In essence, the new rules make medium and large organisations engaging workers in the private sector responsible for deciding whether a worker providing services through an intermediary would, if engaged directly, have been regarded as an employee for income tax and NIC purposes. If so, the engaging entity is then responsible for accounting for and paying income tax and NICs under PAYE to HMRC on behalf of the worker.
The small entity exception
The new rules will not apply to small engaging entities. A trustee company will be regarded as small where two or more of the following requirements are met:
- annual turnover – not exceeding £10.2 million
- balance sheet total assets – not more than £5.1 million
- average number of employees – not more than 50.
When determining whether the small company exemption applies in a particular tax year, the above criteria will be assessed across the previous two consecutive financial years.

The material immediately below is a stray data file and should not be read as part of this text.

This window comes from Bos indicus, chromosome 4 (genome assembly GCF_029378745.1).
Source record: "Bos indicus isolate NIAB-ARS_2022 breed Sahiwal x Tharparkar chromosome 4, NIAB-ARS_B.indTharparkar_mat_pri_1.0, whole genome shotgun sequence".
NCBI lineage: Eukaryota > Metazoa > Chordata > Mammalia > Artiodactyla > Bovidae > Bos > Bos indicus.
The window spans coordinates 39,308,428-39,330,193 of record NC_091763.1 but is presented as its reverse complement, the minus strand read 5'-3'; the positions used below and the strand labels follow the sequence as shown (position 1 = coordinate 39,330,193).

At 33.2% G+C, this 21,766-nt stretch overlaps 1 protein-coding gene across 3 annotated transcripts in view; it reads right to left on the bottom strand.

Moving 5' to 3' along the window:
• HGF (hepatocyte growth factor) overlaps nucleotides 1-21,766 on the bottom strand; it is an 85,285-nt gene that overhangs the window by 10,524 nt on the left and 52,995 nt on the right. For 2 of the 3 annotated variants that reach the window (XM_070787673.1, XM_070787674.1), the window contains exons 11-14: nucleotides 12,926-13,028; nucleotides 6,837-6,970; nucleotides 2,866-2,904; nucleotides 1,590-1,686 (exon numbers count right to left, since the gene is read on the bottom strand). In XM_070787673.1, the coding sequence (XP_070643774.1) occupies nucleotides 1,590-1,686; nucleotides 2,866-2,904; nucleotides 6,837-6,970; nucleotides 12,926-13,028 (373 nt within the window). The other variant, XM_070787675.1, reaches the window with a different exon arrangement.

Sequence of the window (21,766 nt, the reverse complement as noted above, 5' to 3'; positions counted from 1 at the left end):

For unincorporated engaging entities (such as individual trustee boards), the annual turnover test alone will determine whether the small entity exemption is met.
Impact on pension schemes
Trustee boards engaging parties who provide their services through an intermediary (such as, possibly, independent and individual trustees, investment and communications advisers) should ensure they have considered the new off-payroll rules and assessed their position. Just as importantly, that assessment should be kept under review in the event of future changes in trustee board structure.
Where the small entity exemption applies to trustees as the engaging entity, we recommend that the trustees notify the relevant intermediaries that this is the case. Whilst not strictly required, the purpose here is to put the intermediary on notice that they need to continue applying the off-payroll rules. Trustees may wish to go further by future-proofing contracts in the event that the small entity exemption ceases to apply (see below).